And so, with great joy on this most holy night, in this, the Mother of all Vigils, we rightfully celebrate the sacrament of holy Baptism.  Our Elect will shortly become members of the Body of Christ through this sacrament which washes away their sins.  Then they will be confirmed in the Holy Spirit and fed, for the first time, on the Body and Blood of our Saving Lord.  It’s a wonderful night for them, but also for us, as we renew ourselves in our baptismal promises, and receive our Lord yet again, to be strengthened in our vocation as disciples.

We should glory in the Cross of our Lord Jesus Christ,


in whom is our salvation, life and resurrection,


through whom we are saved and delivered.

We are and always will be God’s people.  God has made new his glorious covenant through the resurrection of our Christ.  And so, having come through this hour to be sanctified in this vigil, we will shortly be sent forth to help sanctify our own time and place.  Brightened by this beautiful vigil, we now become a flame to light up our darkened world.  That is our ministry in the world.  That is our call as believers.  That is our vocation as disciples.  “May this flame be found still burning by the Morning Star. The one Morning Star who never sets, Christ your Son, who coming back from death’s domain, has shed his peaceful light on humanity, and lives and reigns forever and ever.  Amen.”

Christ is risen! He is risen indeed!  Alleluia!

Tuesday of the Sixteenth Week of Ordinary Time

Today’s readings

The prophet Micah, in our first reading, proclaims the whole reason for our being here this morning.  What is incredible about our God is his limitless compassion, his relentless pursuit of a people who often spurn him, his steadfast faithfulness and consistent, unconditional, unending, unmerited love for all of us.  He actually delights, Micah tells us, in compassion and clemency, abandoning his righteous anger in favor of restoring us to life.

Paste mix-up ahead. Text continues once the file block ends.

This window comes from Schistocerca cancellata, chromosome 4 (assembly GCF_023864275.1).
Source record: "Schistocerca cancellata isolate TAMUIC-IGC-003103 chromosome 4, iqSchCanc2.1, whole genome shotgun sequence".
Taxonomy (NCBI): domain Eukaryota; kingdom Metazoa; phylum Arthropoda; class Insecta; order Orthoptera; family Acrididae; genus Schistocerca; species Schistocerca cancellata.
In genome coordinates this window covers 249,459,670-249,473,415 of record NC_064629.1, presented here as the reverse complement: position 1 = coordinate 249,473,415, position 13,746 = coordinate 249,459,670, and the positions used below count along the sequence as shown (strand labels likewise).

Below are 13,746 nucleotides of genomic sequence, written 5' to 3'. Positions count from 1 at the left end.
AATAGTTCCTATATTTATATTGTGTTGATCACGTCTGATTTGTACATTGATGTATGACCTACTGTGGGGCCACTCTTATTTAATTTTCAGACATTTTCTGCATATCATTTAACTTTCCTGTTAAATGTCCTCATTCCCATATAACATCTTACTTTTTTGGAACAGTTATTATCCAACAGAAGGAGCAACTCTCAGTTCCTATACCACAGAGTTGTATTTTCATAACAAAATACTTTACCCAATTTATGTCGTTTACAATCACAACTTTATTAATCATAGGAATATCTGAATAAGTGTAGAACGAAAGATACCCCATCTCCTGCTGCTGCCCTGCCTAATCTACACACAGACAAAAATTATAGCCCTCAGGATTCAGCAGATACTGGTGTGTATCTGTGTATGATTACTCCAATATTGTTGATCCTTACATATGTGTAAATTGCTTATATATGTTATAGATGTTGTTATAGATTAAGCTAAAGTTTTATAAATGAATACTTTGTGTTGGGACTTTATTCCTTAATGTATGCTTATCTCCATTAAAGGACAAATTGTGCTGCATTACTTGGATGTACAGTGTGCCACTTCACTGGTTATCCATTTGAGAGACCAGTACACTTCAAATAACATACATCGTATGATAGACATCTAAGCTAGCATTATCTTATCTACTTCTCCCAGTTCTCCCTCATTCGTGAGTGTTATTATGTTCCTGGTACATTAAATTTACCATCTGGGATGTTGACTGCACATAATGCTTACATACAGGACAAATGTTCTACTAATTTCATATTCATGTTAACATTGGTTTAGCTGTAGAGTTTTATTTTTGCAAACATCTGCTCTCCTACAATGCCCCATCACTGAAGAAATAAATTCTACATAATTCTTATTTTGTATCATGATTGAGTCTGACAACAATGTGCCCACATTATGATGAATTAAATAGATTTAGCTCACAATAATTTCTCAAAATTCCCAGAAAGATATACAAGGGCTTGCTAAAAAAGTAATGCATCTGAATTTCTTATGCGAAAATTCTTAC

This is a God unlike any of the so-called gods of old.  Our God is the one who chooses to forget his anger, and instead grant unmerited clemency – clemency that is given before it is even requested.  He knows our sinfulness, yet chooses to cast those sins into the depths of the sea rather than remember them and dwell on them.  He shows faithfulness to Jacob and grace to Abraham, not because we have kept the covenant, but because his faithfulness will not allow him to abandon those he has covenanted to love.

The Psalmist sings our God’s praises well today, reflecting on the unmerited grace we have received: